Wednesday, June 20, 2012

A Southwestern "Dryline"

A pattern change the next couple of days will result in substantial contrast in weather across the southwest United States.  A deep mid-latitude trough is developing off the Pacific Coast, while a ridge intensifies over the south-central United States.  This will lead to a confluent flow pattern over Utah and Arizona with significantly different airmass origins for the two states through Saturday morning.  A confluent flow pattern is one in which two different airstreams are brought together.

Most of Utah will be in the southwesterly flow ahead of the mid-latitude trough, resulting in hot, dry, windy conditions Thursday and Friday.  It's pretty much a worse-case scenario for fire-weather conditions, so let's be careful out there.

GFS 700-mb wind vectors and precipitable water (cool and warm colors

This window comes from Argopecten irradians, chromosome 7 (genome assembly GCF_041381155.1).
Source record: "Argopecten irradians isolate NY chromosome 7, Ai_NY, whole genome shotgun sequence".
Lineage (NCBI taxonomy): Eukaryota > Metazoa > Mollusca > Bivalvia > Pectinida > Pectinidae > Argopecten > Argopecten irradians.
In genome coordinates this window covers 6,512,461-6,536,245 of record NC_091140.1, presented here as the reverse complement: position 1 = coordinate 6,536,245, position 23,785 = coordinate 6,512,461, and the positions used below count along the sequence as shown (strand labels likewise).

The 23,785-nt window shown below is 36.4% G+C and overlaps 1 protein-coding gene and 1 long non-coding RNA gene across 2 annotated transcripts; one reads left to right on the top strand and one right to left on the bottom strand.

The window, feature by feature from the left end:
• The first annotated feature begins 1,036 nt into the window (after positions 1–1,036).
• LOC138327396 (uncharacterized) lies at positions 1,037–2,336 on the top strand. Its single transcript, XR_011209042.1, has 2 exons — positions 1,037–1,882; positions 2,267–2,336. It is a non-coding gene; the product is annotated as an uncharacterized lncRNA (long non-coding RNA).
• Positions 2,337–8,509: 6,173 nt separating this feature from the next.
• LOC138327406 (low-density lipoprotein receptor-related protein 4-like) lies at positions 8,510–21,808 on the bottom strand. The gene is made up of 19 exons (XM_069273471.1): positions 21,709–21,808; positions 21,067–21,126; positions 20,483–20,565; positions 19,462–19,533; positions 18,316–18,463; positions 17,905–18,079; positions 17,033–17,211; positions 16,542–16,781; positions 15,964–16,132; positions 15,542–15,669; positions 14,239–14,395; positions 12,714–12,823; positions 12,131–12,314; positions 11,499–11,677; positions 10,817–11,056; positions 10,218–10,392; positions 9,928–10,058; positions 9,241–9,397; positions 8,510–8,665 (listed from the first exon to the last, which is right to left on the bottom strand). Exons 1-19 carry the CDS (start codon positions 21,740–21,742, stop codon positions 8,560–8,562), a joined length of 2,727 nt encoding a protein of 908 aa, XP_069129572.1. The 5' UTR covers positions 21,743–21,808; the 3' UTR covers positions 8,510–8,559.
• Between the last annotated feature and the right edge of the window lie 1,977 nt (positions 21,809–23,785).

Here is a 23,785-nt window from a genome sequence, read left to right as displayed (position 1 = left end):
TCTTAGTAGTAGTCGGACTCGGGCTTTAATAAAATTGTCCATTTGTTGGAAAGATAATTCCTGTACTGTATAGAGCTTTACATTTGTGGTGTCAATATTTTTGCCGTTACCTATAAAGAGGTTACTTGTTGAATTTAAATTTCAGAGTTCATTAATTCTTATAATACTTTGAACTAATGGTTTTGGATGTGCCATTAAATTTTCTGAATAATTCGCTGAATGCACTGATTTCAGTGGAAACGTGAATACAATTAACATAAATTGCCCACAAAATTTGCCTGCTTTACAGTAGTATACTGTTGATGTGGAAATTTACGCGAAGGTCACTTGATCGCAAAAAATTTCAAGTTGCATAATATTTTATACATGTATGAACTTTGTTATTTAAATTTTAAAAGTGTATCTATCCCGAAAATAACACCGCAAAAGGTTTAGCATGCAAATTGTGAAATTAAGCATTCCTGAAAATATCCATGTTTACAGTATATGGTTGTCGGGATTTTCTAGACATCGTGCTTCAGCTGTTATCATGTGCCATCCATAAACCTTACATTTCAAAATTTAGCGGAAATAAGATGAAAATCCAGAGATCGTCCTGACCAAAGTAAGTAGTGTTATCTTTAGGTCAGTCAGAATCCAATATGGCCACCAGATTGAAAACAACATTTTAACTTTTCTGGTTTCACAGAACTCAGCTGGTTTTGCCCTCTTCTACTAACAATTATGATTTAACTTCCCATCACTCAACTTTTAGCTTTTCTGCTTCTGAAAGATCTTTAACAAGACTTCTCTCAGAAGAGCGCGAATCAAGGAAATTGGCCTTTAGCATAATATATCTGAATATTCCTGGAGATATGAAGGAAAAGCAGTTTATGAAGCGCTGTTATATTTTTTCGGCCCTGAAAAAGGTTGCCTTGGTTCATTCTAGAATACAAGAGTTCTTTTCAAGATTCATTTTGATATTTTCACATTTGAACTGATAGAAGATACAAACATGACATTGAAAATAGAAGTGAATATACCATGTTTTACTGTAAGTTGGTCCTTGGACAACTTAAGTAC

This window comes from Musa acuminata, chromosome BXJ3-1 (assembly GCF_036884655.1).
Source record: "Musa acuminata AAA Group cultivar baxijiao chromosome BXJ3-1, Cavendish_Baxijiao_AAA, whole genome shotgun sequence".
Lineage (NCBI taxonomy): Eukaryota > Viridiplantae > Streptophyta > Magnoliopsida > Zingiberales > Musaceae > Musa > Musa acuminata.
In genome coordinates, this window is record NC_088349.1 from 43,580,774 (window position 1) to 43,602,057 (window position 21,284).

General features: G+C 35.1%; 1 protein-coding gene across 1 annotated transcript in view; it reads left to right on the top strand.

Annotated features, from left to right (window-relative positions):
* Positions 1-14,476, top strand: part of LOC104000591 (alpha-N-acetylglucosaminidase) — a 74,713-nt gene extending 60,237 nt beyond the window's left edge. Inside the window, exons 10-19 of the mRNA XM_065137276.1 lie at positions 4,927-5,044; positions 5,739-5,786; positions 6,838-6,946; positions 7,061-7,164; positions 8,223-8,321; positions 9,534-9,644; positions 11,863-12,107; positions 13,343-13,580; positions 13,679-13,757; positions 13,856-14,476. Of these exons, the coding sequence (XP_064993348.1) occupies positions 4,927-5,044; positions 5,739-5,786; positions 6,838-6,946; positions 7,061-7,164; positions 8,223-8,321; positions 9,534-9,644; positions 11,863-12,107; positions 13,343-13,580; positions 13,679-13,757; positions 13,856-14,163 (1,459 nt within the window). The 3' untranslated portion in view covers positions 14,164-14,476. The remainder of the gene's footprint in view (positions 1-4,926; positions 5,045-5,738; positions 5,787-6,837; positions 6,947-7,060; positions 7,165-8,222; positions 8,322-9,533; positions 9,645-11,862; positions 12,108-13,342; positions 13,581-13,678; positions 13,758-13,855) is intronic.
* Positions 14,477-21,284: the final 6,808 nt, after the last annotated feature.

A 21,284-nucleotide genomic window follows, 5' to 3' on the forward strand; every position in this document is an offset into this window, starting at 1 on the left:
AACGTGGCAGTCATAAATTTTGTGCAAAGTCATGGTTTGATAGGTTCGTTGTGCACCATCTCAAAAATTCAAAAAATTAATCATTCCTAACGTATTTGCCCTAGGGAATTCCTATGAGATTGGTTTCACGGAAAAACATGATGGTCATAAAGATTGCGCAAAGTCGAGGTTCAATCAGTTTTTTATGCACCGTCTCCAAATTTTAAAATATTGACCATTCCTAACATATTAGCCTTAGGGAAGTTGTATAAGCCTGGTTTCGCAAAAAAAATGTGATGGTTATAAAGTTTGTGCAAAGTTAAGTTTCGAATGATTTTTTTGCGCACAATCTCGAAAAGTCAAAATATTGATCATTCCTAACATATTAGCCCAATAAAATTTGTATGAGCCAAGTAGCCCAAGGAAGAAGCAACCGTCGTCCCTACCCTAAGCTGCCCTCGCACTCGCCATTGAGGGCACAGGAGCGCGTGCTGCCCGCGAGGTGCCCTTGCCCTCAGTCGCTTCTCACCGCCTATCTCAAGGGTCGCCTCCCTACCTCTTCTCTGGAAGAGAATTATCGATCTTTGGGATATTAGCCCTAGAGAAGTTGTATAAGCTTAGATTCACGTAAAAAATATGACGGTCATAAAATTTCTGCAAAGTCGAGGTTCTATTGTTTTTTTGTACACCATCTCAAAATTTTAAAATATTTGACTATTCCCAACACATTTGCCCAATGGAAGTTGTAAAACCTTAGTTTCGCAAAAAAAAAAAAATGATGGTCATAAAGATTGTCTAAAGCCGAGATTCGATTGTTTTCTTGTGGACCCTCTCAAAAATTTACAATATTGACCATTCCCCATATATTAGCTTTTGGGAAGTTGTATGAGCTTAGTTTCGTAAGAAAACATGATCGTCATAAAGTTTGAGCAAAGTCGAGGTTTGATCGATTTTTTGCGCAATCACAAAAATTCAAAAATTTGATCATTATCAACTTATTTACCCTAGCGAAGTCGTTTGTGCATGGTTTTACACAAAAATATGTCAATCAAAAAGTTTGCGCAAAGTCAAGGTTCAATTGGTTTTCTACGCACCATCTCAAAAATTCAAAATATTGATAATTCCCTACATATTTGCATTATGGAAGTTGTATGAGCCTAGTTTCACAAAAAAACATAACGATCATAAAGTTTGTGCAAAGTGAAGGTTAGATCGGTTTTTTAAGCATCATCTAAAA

indicate low and high values, respectively)
In contrast, southern and eastern Arizona will be strongly influenced by easterly and southeasterly flow on the upstream side of the developing ridge.  While it is quite dry there today, moisture will be on the increase over the next few days, leading to an increasing thunderstorm threat.  They will need to worry about lightning in addition to accidental fire.

As can be seen at the end of the loop, this leads to a strong contrast in precipitable water between the two regions.  Precipitable water (a.k.a. integrated water vapor) is the depth of water one would have if all the water vapor in the atmosphere rained out.   By Saturday morning, values are less than 5 mm over central Utah, but more than 20 mm in portions of southern Arizona.  

Thus, the southwest will have it's own "dryline" separating relatively moist and dry air on Saturday.

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